I SHOULD have listened.
The Eagles' defensive line was trying to tell us something during the week, when it refused to get all gushy over the Cowboys' much-lauded offensive line, the engine driving the NFL's No. 2 rushing attack.
"The running back's having a good year running, but I don't see anything spectacular about them," nose tackle Bennie Logan said as the Dallas game approached. "Same offensive line we faced last year, and they have one new guy . . . They're OK linemen."
In fact, more than one Eagle wondered what was so different, the only new Dallas o-line starter being first-round rookie right guard Zack Martin. Fletcher Cox and Logan ate Martin alive Thursday. The other guard, Ronald Leary, didn't fare much better, as the Birds held DeMarco Murray to a season-low 73 yards on 20 carries. Turns out, stopping Murray was like pulling a thread to unravel a sweater; the run game makes the Cowboys' passing game work, and if the offense is stymied, most of those Dallas defensive improvements we were all so impressed by wash right away. Dallas depends on its offense having the ball, limiting the exposure of Rod Marinelli's defense, which we now know absolutely misses DeMarcus Ware and Sean Lee, if you make it play more than a series here or there.
Like a lot of observers, in predicting a Cowboys victory, I believed most of what I'd heard and read about Dallas. But, as left tackle Jason Peters noted after the Eagles' resounding 33-10 victory, there's always a lot of noise around the star-helmeted team. Sometimes that's all it is.
Yeah, the early 14-0 Eagles lead distorted the game, just as that 17-0 Packers lead distorted the Birds' loss in Green Bay. But after seeing for myself, I'll take the Eagles' offensive line over the Dallas offensive line, regardless of whether Tony Romo's back is sore.
"It's the Cowboys. Everything they do is hyped up," said Peters, who knows a thing or two about o-lines. "They're not a bad offensive line, but everything they do is magnified times 10. You've got offensive lines out there that are as good, but they don't get the praise the Cowboys do. We just do our job. As long as we're winning, we're fine."
Developing story lines
* All four of Riley Cooper’s catches came on the Eagles’ first two drives. Some nice blocks, but no catches on three targets after that.
* Rewatching the game yesterday, I thought some of the Eagles’ 1-for-5 red-zone trouble was just Chip Kelly and Pat Shurmur being very cautious. They really didn’t want Mark Sanchez throwing a pick down there.
* Had the whistle blown on that obvious false start by right tackle Doug Free, Dallas would have gotten another shot at third down and a TD on the series after the LeSean McCoy fumble. But there was no whistle and no flag, and Casey Matthews sacked Tony Romo, forcing a field goal.
* Speaking of Matthews, defensive coordinator Bill Davis spoke afterward of how well Matthews is making strong calls, providing leadership in the absence of DeMeco Ryans. “All of a sudden we know that, hey, Casey’s gonna run the show, and we’re OK with that,” Davis said.
* Somebody suggested to Cary Williams that 2 weeks after being shredded by an elite QB in Aaron Rodgers, the Eagles fared much better against another elite QB. Nobody was talking trash, knowing that Dallas is coming to visit Dec. 14, but Williams’ eyes might have widened a bit. “Aaron Rodgers is in a league of his own,” Williams said. ”[Tony] Romo’s a great quarterback, as well, but I think Aaron Rodgers is a different type of elite.”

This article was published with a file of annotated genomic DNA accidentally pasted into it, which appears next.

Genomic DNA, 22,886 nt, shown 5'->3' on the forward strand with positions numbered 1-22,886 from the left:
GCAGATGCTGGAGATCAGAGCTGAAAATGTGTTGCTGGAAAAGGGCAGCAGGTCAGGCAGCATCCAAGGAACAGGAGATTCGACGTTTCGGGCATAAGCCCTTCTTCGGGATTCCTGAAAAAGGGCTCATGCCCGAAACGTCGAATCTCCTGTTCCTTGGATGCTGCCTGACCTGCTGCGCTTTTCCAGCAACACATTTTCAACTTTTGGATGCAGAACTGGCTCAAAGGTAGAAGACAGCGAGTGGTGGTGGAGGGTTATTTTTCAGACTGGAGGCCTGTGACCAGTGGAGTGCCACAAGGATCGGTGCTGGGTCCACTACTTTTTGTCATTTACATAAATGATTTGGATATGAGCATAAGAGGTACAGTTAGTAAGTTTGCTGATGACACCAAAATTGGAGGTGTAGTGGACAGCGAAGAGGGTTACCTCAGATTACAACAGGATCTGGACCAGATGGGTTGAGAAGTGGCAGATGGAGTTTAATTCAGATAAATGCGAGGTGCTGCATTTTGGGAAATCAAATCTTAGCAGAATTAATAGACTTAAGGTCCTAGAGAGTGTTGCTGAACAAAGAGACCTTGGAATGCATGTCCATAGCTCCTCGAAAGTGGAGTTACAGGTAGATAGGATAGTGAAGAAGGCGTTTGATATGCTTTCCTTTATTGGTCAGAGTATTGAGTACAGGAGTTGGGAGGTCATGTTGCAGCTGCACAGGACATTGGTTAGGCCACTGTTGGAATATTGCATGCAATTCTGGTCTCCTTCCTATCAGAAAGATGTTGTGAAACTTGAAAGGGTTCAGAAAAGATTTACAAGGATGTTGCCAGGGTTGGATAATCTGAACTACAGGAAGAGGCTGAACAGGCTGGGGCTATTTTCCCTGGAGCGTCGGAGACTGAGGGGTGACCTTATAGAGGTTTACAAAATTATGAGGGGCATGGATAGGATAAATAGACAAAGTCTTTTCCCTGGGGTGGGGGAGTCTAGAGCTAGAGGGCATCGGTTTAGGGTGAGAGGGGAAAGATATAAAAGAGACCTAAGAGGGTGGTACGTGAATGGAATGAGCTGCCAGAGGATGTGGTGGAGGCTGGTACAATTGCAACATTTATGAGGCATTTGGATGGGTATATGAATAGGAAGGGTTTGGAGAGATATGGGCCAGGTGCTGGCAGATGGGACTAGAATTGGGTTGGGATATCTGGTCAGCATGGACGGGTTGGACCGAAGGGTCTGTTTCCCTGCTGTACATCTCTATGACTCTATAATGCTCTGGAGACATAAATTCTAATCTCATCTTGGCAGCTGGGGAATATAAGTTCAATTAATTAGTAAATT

* Nate Allen on Fletcher Cox: “He’s a dawg up front. He does a great job for us in the run game, in the pass game ... He’s a force, a force to be reckoned with.”
* Allen, by the way, was a Williams holding penalty away from a two-interception, one-fumble-recovery day, the sort of thing that gets you NFC defensive player of the week. It’s a shame, because Williams’ tug had no effect on Dez Bryant’s ability to track an underthrown pass. And because it would’ve been fun to watch Eagles’ fans heads explode when the award was announced.
* If I were an owner, general manager or coach of an NFC East opponent of the Eagles, here is a number that would worry me, not only this season, but also going forward: 7-2. That’s Chip Kelly’s record vs. the NFC East since he was hired. With Tom Coughlin in his New York twilight, I don’t see a coach or a program in the division I would stack up against what Kelly has done and projects to do here.
That Pitbull would move better than Tony Romo?
The Cowboys are 18-2 when DeMarco Murray has at least 20 carries. One of the two losses was Thursday.
Bradley Fletcher, the public face of the Eagles’ blowout loss at Green Bay 2 weeks ago, was quietly beaming in the visitors’ locker room Thursday evening at AT&T Stadium.
Fletcher was active and aggressive in helping shut down the Dallas attack, as the Birds held the Cowboys to their lowest point total of the season. This was the kind of game Fletcher can be effective in — a strong pass rush limiting receivers’ double-moves, the run game stuffed, Eagles playing with a lead, officials letting the players decide who’s going to make the play.
Joe Buck and Troy Aikman all but demanded a flag on Fletcher early, when Fletcher and Dez Bryant laid hands on each other and Fletcher won the fight. No flag arrived. Bryant complained about the Eagles’ dirty play afterward.
“Any offense, when things don’t go well, they get a little frustrated,” said the man defensive coordinator Bill Davis called “a mentally tough human being” after the Green Bay loss. “Things clicked today ... With our front seven, the way they play up front and the pressure they put on quarterbacks, I know it has to be tough to play us.”
Fletcher had absolutely nothing to say about his own play.
On Twitter: @LesBowen